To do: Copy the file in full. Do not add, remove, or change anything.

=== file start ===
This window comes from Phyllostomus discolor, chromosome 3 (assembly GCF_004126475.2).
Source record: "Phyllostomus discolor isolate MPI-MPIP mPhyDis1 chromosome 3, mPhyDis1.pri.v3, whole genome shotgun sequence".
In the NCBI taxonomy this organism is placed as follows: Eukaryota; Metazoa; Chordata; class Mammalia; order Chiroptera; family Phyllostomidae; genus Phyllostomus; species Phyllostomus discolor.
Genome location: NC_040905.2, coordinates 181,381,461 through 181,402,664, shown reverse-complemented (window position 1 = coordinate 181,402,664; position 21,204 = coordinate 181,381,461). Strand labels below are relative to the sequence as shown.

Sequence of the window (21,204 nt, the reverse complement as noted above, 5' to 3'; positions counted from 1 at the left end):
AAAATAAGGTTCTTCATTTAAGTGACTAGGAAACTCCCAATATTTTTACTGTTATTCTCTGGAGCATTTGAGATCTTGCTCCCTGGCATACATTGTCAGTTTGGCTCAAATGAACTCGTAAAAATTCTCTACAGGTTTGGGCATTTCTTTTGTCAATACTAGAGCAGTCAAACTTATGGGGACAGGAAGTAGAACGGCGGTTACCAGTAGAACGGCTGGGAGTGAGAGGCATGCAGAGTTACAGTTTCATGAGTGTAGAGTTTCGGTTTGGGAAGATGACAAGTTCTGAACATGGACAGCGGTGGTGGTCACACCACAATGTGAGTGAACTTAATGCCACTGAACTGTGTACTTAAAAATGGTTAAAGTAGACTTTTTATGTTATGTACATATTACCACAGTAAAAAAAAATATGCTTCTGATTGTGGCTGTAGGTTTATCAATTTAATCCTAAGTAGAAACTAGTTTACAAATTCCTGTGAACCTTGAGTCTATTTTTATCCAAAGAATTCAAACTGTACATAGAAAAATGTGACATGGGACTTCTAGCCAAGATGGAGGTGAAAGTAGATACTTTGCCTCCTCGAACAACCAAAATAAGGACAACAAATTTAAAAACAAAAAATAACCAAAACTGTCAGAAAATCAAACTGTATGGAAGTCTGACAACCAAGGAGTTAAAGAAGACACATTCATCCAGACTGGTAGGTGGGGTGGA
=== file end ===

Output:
This window comes from Phyllostomus discolor, chromosome 3 (assembly GCF_004126475.2).
Source record: "Phyllostomus discolor isolate MPI-MPIP mPhyDis1 chromosome 3, mPhyDis1.pri.v3, whole genome shotgun sequence".
In the NCBI taxonomy this organism is placed as follows: Eukaryota; Metazoa; Chordata; class Mammalia; order Chiroptera; family Phyllostomidae; genus Phyllostomus; species Phyllostomus discolor.
Genome location: NC_040905.2, coordinates 181,381,461 through 181,402,664, shown reverse-complemented (window position 1 = coordinate 181,402,664; position 21,204 = coordinate 181,381,461). Strand labels below are relative to the sequence as shown.

Sequence of the window (21,204 nt, the reverse complement as noted above, 5' to 3'; positions counted from 1 at the left end):
AAAATAAGGTTCTTCATTTAAGTGACTAGGAAACTCCCAATATTTTTACTGTTATTCTCTGGAGCATTTGAGATCTTGCTCCCTGGCATACATTGTCAGTTTGGCTCAAATGAACTCGTAAAAATTCTCTACAGGTTTGGGCATTTCTTTTGTCAATACTAGAGCAGTCAAACTTATGGGGACAGGAAGTAGAACGGCGGTTACCAGTAGAACGGCTGGGAGTGAGAGGCATGCAGAGTTACAGTTTCATGAGTGTAGAGTTTCGGTTTGGGAAGATGACAAGTTCTGAACATGGACAGCGGTGGTGGTCACACCACAATGTGAGTGAACTTAATGCCACTGAACTGTGTACTTAAAAATGGTTAAAGTAGACTTTTTATGTTATGTACATATTACCACAGTAAAAAAAAATATGCTTCTGATTGTGGCTGTAGGTTTATCAATTTAATCCTAAGTAGAAACTAGTTTACAAATTCCTGTGAACCTTGAGTCTATTTTTATCCAAAGAATTCAAACTGTACATAGAAAAATGTGACATGGGACTTCTAGCCAAGATGGAGGTGAAAGTAGATACTTTGCCTCCTCGAACAACCAAAATAAGGACAACAAATTTAAAAACAAAAAATAACCAAAACTGTCAGAAAATCAAACTGTATGGAAGTCTGACAACCAAGGAGTTAAAGAAGACACATTCATCCAGACTGGTAGGTGGGGTGGA